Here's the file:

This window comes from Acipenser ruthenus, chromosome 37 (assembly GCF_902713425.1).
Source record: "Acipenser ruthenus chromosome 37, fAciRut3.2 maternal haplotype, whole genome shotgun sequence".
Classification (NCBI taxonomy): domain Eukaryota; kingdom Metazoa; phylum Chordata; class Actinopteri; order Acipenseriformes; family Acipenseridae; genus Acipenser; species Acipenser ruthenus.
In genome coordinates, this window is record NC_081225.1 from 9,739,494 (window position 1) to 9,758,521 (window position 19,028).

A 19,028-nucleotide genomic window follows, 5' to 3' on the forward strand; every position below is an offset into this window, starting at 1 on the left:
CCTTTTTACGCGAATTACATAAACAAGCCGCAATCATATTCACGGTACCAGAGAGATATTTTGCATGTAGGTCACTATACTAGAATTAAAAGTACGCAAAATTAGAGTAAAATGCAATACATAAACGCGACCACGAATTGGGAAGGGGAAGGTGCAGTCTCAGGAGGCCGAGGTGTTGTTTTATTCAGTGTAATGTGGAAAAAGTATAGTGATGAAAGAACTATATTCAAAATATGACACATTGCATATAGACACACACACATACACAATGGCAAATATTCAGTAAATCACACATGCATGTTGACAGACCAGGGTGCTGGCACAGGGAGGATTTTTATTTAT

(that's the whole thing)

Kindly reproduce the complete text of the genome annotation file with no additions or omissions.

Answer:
This window comes from Acipenser ruthenus, chromosome 37 (assembly GCF_902713425.1).
Source record: "Acipenser ruthenus chromosome 37, fAciRut3.2 maternal haplotype, whole genome shotgun sequence".
Classification (NCBI taxonomy): domain Eukaryota; kingdom Metazoa; phylum Chordata; class Actinopteri; order Acipenseriformes; family Acipenseridae; genus Acipenser; species Acipenser ruthenus.
In genome coordinates, this window is record NC_081225.1 from 9,739,494 (window position 1) to 9,758,521 (window position 19,028).

A 19,028-nucleotide genomic window follows, 5' to 3' on the forward strand; every position below is an offset into this window, starting at 1 on the left:
CCTTTTTACGCGAATTACATAAACAAGCCGCAATCATATTCACGGTACCAGAGAGATATTTTGCATGTAGGTCACTATACTAGAATTAAAAGTACGCAAAATTAGAGTAAAATGCAATACATAAACGCGACCACGAATTGGGAAGGGGAAGGTGCAGTCTCAGGAGGCCGAGGTGTTGTTTTATTCAGTGTAATGTGGAAAAAGTATAGTGATGAAAGAACTATATTCAAAATATGACACATTGCATATAGACACACACACATACACAATGGCAAATATTCAGTAAATCACACATGCATGTTGACAGACCAGGGTGCTGGCACAGGGAGGATTTTTATTTAT